It wasn’t until relatively recently, in the first century of the Common Era, that he terms “Rabbi” and “Rabban” were used. Both words are related to the Hebrew word "rav" which means numerous or great, a reference to the copious knowledge of those who led Jewish courts and academies. “Rabban” referred to the head of the Sanhedrin, or Jewish court, and the first sages to be called “rabbi” were the disciples of Rabban Yochanan Ben Zakai. For hundreds of years, “rabbi” referred to Jewish leaders who were ordained in the Land of Israel. (Jewish sages in exile in Babylonia used the related title of “Rav” instead.) The Roman Empire banned the practice of ordaining rabbis in Israel, however, and though many sages resisted, it became more and more difficult to maintain the original, unbroken line of teacher-student ordination.
The term “rabbi” became popular in Medieval Europe, applied to learned teachers who led communities. (Sadly, these rabbis could no longer enjoy the chain of unbroken ordination that went back to Moses.) Today, a rabbi today means that one is qualified to rule on Jewish law, answering questions and transmitting knowledge to a new generation of Jews.
Considered to be an offensive term (and consequently avoided) by many today, the word “goy” literally means a nation. (The plural is “goyim”, or nations.)
The Torah contains several examples of Israel being called a goy, or nation: Abraham is promised that Israel will become a “goy gadol”, or a great nation (Genesis 12:2); Moses is told that the Jewish people will become a “goy kadosh”, a holy people. The prophet Isaiah foresaw a day when “nation shall not lift up sword against nation”: lo yisa goy el goy cherev (Isaiah 2:4). This stirring image is engraved into the wall of the United Nations headquarters.
Bless You (Gezundheit)
The common custom of saying “bless you” (or gezundheit) when someone sneezes has surprising Jewish origins. (“Gezundheit” is “health” in German. In Hebrew, people say labriut: “to health!” after hearing someone sneeze.)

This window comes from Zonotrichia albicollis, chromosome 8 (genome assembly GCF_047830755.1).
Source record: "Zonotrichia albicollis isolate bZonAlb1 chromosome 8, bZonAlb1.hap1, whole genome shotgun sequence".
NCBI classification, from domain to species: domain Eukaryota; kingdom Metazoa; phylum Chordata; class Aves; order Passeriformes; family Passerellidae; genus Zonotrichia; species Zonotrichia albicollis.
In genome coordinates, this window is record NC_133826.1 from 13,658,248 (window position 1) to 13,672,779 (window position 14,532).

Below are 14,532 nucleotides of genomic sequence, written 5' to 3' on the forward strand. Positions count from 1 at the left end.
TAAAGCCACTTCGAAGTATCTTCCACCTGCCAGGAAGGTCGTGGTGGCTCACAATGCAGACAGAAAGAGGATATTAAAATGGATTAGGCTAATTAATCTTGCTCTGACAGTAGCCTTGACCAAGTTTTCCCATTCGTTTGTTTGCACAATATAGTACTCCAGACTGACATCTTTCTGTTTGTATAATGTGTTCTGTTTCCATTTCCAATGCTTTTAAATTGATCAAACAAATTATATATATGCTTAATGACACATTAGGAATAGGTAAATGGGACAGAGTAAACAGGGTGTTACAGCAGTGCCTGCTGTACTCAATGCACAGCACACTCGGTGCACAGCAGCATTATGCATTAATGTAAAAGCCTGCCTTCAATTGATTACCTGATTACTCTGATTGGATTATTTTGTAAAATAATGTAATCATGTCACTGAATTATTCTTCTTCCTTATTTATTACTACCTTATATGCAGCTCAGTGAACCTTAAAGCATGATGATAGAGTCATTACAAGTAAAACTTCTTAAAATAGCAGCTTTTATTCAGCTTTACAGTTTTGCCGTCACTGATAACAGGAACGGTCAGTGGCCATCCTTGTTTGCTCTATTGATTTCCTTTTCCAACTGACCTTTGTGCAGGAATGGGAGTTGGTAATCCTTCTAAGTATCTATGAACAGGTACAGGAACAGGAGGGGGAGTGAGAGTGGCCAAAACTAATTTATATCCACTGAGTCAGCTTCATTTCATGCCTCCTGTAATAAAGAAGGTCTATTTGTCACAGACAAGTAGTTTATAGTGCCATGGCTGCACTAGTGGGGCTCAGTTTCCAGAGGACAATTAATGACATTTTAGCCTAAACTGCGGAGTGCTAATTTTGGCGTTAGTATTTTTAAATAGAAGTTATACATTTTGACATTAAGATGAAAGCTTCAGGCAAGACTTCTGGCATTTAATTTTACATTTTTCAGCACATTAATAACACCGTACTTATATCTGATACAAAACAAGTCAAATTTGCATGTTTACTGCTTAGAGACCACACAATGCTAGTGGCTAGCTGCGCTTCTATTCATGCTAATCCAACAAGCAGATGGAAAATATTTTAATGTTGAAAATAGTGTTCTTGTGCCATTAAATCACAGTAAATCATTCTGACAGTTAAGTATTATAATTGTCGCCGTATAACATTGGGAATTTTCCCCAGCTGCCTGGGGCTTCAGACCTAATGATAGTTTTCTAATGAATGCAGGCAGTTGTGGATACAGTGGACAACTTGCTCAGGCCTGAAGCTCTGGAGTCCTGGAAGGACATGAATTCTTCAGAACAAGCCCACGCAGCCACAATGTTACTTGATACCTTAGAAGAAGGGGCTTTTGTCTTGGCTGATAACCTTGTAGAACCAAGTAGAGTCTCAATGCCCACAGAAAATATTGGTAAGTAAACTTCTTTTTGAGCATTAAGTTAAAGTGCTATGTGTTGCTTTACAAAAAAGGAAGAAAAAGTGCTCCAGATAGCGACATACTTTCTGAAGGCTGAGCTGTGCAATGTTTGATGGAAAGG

The Torah records that before he passed away, the patriarch Jacob became sick. Jacob was the first person to be described as falling ill before dying in the Torah. The Midrash posits that he was the first person ever to become sick before death; before Jacob, people would simply sneeze and then pass away.
The idea that sneezing was associated with death wasn’t so far-fetched. When God created Adam, God formed Adam’s body out of dust, and then “breathed into his nostrils the breath of life” (Genesis 2:7). Later on, before the advent of modern medicine, sneezing could indicate illness, which could have grave consequences.
Rashi, the great 12th Century Jewish sage who lived in Troyes, France, advised us to wish sneezers good health, suggesting we say “asuta”, which is Aramaic for “may you be healed” to one who sneezes.
This quintessential Jewish greeting has many meanings: hello, goodbye and peace. “Shalom” is derived from the Hebrew root shalem, or complete. Shalom denotes completeness, a state of being whole.
In modern Hebrew, when we ask how someone is we ask ma shlomcha (for a male) or ma shlomech (for a female). A literal translation would be asking “how is your shalom?” Are you whole, or are you lacking in some way? We each have it within our power to appreciate our blessings and recognize all we have to be thankful for. That sense of completeness leads to an absence of want and resentment. It sets the stage for true “shalom,” a feeling of being whole and at peace.